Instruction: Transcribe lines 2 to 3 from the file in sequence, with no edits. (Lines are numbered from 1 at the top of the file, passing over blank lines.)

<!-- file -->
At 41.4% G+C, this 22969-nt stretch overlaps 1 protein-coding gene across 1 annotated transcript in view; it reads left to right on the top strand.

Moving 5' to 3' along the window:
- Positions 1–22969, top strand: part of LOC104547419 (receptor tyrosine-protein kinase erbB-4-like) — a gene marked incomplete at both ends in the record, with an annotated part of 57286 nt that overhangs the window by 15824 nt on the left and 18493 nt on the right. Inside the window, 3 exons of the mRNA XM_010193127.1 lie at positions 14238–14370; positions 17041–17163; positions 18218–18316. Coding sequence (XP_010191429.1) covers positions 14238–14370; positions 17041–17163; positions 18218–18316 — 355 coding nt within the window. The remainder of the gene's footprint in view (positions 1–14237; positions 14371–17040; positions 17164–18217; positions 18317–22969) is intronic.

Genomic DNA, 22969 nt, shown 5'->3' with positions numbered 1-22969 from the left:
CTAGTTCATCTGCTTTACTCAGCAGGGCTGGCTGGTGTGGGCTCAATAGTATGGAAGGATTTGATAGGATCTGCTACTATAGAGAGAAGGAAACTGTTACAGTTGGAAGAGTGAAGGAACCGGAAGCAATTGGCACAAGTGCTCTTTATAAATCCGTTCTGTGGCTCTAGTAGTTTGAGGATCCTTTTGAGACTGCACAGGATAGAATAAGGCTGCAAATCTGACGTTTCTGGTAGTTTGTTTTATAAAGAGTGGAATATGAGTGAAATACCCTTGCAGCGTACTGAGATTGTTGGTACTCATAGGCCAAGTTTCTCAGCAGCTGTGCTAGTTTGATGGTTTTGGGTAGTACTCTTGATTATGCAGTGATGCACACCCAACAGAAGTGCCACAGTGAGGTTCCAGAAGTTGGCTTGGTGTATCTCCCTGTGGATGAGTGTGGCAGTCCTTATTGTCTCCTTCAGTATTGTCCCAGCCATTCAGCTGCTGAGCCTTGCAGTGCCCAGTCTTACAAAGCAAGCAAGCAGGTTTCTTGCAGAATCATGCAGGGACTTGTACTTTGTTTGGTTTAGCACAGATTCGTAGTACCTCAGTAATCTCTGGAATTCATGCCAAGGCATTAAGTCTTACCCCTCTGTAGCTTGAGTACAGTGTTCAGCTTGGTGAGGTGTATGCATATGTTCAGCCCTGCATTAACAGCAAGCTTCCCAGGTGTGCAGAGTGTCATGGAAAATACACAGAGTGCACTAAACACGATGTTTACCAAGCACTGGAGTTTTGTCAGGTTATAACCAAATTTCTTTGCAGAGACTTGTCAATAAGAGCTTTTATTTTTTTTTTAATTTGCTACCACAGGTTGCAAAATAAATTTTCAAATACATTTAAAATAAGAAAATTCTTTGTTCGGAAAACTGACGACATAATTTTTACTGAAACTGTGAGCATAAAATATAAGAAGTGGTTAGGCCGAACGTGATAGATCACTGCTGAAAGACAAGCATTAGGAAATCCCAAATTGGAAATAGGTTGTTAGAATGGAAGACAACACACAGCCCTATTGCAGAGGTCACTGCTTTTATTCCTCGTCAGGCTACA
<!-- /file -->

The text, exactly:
Moving 5' to 3' along the window:
- Positions 1–22969, top strand: part of LOC104547419 (receptor tyrosine-protein kinase erbB-4-like) — a gene marked incomplete at both ends in the record, with an annotated part of 57286 nt that overhangs the window by 15824 nt on the left and 18493 nt on the right. Inside the window, 3 exons of the mRNA XM_010193127.1 lie at positions 14238–14370; positions 17041–17163; positions 18218–18316. Coding sequence (XP_010191429.1) covers positions 14238–14370; positions 17041–17163; positions 18218–18316 — 355 coding nt within the window. The remainder of the gene's footprint in view (positions 1–14237; positions 14371–17040; positions 17164–18217; positions 18317–22969) is intronic.